Thanks (smiles). Rahul Giri [from Sulk Station/ _RHL/ Consolidate] also deserves a lot of credit for this album because he spent a lot of time with me, talking about mixes, about the order of the tracks, all of that. When I sent the album to him, the one thing I knew for sure was what the first and last tracks should be, because they set the context for the album. I'm really glad that you like them.
On many of the tracks on the album, I felt like I was going a little too much into my own world, but on the last track, I feel like I didn't ease up or compromise in any way. I don't know why that is — maybe it's just my personal bias that makes me think of giving it to Sandhya to sing over. I like that she also makes the song weirder in her own way, and I'm quite happy with the way it's turned out.
Is it something about the way you work on tracks with Sandhya that makes that collaboration so fruitful, or is it something that just works without thinking about it too much?
It has a lot to do with how we work together. Whenever we work together we end up fighting (laughs). Sometimes we sort of take a call on whether something is going to be worth the eventual fight we're going to have or whether we should just back off (laughs). There will be a point where I'm not happy with what she's done, and there will be points where she's not happy with what I've done, but when we finally do agree, you know that the end result is something solid.
What does it take for you to say that a project — a song or an album — is complete?
Hmm... part of it is getting sick of the project (laughs).
Yeah, getting sick of the project, and taking a break, and not listening to it for a week or two. And then, of course, coming back and listening to it and seeing if it works. That's the process that usually works for me, both with music and with films. With music, this awful thing happens, where if you work on something for too long, you're not hearing the song any more. You're just seeing the stems in your head — that's when you need to step away from it. What's that phrase... you're not seeing the forest for the trees. Whatever. You get it (laughs). You need a break, you need to get distracted from what you're working on.
As a creative person, do you consider yourself to be a disciplined person? Are you routine-oriented? Do you set deadlines for yourself and stick to them?
This album should have come out a year before it did (laughs). I'm not great with deadlines and I used to beat myself up about it, but it's because I'm interested in a bunch of different things. I'm just trying to figure out a process that works for me. 'I'm going to play the drums for an hour every day': that's the kind of stuff I used to keep telling myself, but it never worked. If I focus on remaining curious and focus on whatever project I'm currently working on, it works a lot better. I'm not nearly as disciplined as I'd like to be, but I'm trying to come up with a schedule that allows me to be more productive.
Do you have people that you like to go to when you feel stuck while working on a project or when you're not sure about an idea?
Yeah, yeah. Depending on what medium it is: whether I'm drawing or writing or making music, I actually put together my own focus test groups, in a sense (laughs). I send it to five people who have very different opinions on everything, and I get their opinions. Earlier I used to send stuff to people I was close to — I'd send it to Sandhya and if she didn't like it, it would work me up. She was maybe one of two people that I would send stuff to. But now I've made the list bigger and that really helps, because people give you varied opinions, and if you trust those opinions, then you have a pretty good ideas of where things stand.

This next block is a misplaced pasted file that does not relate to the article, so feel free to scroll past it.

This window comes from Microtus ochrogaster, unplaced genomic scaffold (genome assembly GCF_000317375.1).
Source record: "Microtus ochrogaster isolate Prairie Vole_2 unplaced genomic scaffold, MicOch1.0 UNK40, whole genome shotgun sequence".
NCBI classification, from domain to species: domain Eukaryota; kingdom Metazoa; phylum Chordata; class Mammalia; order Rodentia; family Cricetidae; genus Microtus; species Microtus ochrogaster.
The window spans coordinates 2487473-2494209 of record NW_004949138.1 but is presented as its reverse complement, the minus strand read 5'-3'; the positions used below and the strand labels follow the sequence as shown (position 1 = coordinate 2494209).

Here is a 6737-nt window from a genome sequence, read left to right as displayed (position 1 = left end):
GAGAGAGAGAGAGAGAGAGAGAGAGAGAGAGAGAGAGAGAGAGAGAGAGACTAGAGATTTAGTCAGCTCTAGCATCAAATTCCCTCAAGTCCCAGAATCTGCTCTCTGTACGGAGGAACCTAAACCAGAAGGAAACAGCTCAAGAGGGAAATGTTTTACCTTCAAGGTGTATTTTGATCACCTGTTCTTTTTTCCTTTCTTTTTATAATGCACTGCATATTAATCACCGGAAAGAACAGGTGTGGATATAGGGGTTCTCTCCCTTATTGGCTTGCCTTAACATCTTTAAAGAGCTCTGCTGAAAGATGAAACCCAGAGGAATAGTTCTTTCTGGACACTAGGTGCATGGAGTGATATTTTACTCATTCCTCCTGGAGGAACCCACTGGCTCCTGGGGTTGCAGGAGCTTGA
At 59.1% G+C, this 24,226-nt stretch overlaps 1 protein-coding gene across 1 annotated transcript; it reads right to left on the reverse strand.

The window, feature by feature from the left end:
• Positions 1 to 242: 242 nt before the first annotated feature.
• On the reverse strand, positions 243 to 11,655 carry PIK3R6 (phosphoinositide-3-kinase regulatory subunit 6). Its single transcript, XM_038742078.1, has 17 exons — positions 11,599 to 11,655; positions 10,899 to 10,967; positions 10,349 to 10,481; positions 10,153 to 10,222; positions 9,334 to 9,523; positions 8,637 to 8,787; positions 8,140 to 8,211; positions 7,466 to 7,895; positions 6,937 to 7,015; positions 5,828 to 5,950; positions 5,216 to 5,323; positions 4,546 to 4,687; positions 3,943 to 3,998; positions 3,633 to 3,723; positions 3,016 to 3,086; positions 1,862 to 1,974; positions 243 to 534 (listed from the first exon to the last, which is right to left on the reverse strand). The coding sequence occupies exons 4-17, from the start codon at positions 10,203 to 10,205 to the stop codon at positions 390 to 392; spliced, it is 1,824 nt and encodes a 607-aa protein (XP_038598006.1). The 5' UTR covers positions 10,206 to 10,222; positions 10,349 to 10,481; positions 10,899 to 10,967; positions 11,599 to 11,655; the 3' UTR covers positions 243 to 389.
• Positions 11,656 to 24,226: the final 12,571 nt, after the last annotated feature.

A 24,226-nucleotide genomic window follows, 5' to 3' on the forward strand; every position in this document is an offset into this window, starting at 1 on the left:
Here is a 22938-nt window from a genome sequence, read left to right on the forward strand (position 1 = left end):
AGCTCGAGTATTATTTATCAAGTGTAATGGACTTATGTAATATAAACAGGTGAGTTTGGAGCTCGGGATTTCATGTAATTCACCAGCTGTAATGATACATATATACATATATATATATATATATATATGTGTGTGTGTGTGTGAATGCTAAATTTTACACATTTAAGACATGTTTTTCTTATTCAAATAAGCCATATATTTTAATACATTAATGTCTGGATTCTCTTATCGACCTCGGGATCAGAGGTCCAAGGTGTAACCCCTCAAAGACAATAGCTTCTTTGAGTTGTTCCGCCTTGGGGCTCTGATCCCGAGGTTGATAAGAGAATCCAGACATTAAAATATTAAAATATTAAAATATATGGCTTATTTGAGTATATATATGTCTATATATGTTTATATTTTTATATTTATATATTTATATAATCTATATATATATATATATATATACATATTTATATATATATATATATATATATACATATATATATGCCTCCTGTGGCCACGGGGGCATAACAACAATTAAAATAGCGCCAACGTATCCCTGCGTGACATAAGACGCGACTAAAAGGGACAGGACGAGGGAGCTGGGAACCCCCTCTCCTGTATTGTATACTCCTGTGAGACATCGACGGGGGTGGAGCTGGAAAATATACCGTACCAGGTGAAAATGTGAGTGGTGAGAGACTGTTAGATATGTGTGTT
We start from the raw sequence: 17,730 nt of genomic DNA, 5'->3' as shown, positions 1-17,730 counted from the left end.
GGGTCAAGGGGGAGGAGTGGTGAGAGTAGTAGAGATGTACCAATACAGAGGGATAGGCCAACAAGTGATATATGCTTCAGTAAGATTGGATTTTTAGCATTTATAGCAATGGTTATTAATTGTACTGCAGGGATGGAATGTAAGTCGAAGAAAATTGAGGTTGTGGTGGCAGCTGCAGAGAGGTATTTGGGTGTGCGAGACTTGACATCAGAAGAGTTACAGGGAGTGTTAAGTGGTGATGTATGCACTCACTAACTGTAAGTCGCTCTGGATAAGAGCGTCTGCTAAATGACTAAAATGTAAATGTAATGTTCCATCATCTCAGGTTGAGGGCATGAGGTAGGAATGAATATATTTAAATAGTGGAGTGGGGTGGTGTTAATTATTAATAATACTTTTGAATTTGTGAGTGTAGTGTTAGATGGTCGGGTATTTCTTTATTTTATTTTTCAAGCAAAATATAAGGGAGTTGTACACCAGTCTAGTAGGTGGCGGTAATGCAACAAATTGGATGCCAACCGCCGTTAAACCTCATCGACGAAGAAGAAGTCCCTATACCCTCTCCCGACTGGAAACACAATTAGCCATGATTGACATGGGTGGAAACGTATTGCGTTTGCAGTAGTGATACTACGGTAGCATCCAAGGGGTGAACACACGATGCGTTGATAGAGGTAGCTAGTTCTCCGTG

How important is it for you to feel like you belong to a community of creative people?
Pretty important. Consolidate is something I'm currently putting a lot of energy into, along with Giri and Shoumik and everyone involved. It is a collective more than anything else, I feel. It is a record label, but it's also about people who are comfortable with each other working with each other. A lot of us from the collective have known each other for some time, many of us have studied together. Belonging to a community is really, really cool because you don't have to be great at everything. You don't have to figure your entire album, your entire song list, your mastering, your mixing, etc. yourself. You have people that you can ask for help, especially people from the collective. It's also just nice to build something like Consolidate from the ground up.
Yeah, I wish more people created initiatives like Consolidate.
Yeah, that's the reason Giri came up with it, because there was nothing else like it in Bangalore.
In a lot of creative professions in India, you often see that there's a lot of competition, and people don't really want to help each other out. There are lots of cliques forming, etc. Something like Consolidate feels a lot more wholesome.
Yeah, that sort of competitive approach is just self-detrimental. And it gets really lonely, if it's just every man for himself. I don't enjoy that, and I don't think anyone really enjoys that. There are some people who want the glory for themselves, but as far as Consolidate goes, there's no one in the collective like that. We're trying to be a lot more than just a record label, and I can't wait to see what we come up with.
Now that Lovesongs is out, are you considering playing your music live as well?
I definitely want to build a live set. I'm not keen to do it with just my laptop — I want to be playing instruments live, I want to bring more of that energy into my live set. There are people who can do that with just their laptops, but I'm not one of them. I'm trying to figure out what I'll play, whether it'll be the drums or the keys, or both. That also means that I have to get my keyboard repaired, get a proper sound card, all those things. I like the idea of playing my music live to an audience — I think I want to make playing live a much bigger part of my life than it has been so far.
The Setup / Aniruddh Menon
Hardware + Software
An HP laptop running FL Studio and Ableton 10 • Whatever MIDI controller he can get his hands on (either a Behringer or Sandhya’s Novation Launchkey) • An old Yamaha PSR60 keyboard • A kazula/ kalimba (a type of mbira instrument) • Yamaha Steinberg (soundcard) • Whatever drum kit he can get to (usually Joe Panicker's)